[JPL] Time To Re-Think How We Do Radio

Jeff Turton jturton at comcast.net
Sat Jan 17 09:53:38 EST 2009


Jae,

While I agree that there needs to be some aspect of programming that  
informs the newer listener I disagree that it necessarily needs to be  
part of ones day to day presentation. One of the biggest complaints  
I've had over the years from listeners, newbies and otherwise is that  
they are not turning on their radios for a Jazz lecture. They want to  
turn on their radio to listen and enjoy what they hear, So I think the  
challenge then becomes providing music that they can be entertained by  
and to some small extent be challenged by while they are entertained.  
When I first began learning and programming in the 70's there was a  
guy on the radio in Boston, Steve Elman. Steve did a normal show  
during the week, playing the music but on Sunday nights the show  
became a learning experience. He would pick an artist or a concept and  
over the 4 hours expand on that in a way that you could learn more  
about what you were listening to. I've always liked that idea and I  
think would love that kind of show to be more interactive with Live  
musicians, but I don't think you can do that throught the normal  
listening week. Eric Jackson also does a similar thing with his Monday  
night specials and that is exactly what it is, a special. It happens  
once a week and that's part of the motivation for tuning in. Most of  
us do shows once a week or maybe a couple of times a week and I think  
it's impratical for us to assume a listener wants this kind of  
programming day in and day out. There's no way on Sunday morning when  
I'm on the air my listeners give a damn about being educated, they  
want to be entertained while they get their day started. Personally I  
like the idea of producing podcasts for listeners. Given that most  
stations stream and post podcasts, it would be very easy to produce  
the kind of show you have described with Live musicians and  
explanations of how the music is played and how different players  
approach their music and post those on the website for easy access any  
time. Then those who want to learn can do that and then apply that  
knowledge to the music they hear day to day on the station. I work  
with a group in Boston called JazzBoston and this is currently what we  
are working on, how to bring more people to the music and change their  
perceptions that Jazz is difficult and unapproachable. So this is an  
ongoing discussion. One of the biggest problems we've found is the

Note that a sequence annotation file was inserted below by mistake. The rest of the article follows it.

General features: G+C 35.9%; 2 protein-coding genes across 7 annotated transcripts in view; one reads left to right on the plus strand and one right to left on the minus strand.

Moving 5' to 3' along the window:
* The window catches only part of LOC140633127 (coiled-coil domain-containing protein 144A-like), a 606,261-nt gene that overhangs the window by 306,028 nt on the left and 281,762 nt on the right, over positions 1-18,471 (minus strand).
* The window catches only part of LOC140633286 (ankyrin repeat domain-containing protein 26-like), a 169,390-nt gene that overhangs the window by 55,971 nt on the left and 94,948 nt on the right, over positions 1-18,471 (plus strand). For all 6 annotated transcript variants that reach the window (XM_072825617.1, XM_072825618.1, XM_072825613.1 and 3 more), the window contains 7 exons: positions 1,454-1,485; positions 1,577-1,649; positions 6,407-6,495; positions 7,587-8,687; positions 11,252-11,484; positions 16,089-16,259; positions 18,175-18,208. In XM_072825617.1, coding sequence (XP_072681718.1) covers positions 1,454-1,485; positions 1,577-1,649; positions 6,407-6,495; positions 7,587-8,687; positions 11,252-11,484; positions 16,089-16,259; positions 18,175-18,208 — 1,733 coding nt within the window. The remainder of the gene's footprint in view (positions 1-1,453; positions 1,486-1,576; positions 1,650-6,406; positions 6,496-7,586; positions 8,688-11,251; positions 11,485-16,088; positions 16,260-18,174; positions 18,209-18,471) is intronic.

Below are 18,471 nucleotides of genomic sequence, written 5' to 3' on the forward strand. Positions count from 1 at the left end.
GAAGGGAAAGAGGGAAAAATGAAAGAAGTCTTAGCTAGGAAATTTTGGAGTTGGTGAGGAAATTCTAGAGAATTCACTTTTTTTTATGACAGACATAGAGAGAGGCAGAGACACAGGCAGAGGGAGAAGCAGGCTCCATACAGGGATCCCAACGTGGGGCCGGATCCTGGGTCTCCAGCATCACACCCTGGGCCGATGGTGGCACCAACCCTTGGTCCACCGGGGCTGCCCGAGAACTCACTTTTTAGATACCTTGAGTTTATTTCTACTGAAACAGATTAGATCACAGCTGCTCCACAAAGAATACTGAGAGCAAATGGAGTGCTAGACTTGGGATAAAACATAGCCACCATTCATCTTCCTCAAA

intimidation factor most new listeners face, which is obviously where  
this discussion started but it's more than an intimidation factor  
related to hearing music on the radio, what we've found is that it's a  
Jazz cultural issue. This is from a letter recently received from  
someone who is actually produces Swing events around town and was  
queried as a relative new listener how to change people's perceptions  
of Jazz:

>> To reiterate the point I was trying to make the other day at lunch:
>>
>> 1)      You mention “changing people’s perception of Jazz”.  I  
>> wonder what exactly that perception is (could be many different as  
>> well).  In order to change a perception, identifying it is of  
>> course key.
>> 2)      That said—using myself as a potential example--a perception  
>> I have, as a jazz novice and having only witnessed a few shows, is  
>> that it appears to be sort of a “stuffy, contrived scene”.  As I  
>> said, the Jazz experts at a show seem to be completely entranced in  
>> the subtleties of the music, and while I’m sure they are, it seems  
>> very gratuitous to me.  Note that I’m not asking anyone to defend  
>> that since it’s just an observation, not a judgment.  Rather, the  
>> point is as a novice, I don’t find myself enjoying the music at  
>> that level, and I thus somehow feel like I’m, perhaps, “a jazz  
>> idiot who’s not getting it” and thus sense that I don’t belong  
>> there.  Hence, there is a bridge that needs to be crossed.
>>
>> More than anything, people come to things where they feel they  
>> belong, know people, and are comfortable.  It’s about building  
>> community.
>>
>> Lastly, from my experience in these matters, it’s important to  
>> realize that the perceptions are of the people you are trying to  
>> reach are their realities, even if their perceptions are totally  
>> misguided.

After 30 years or programming I don't find these feelings unique among  
new listeners. So it's a huge task to overcome and it's more than just  
how we program radio. I think the bottom line is that we need to make  
people feel welcome and feel as though they can enjoy themselves.  
Getting overly academic is not always the best way to do this. I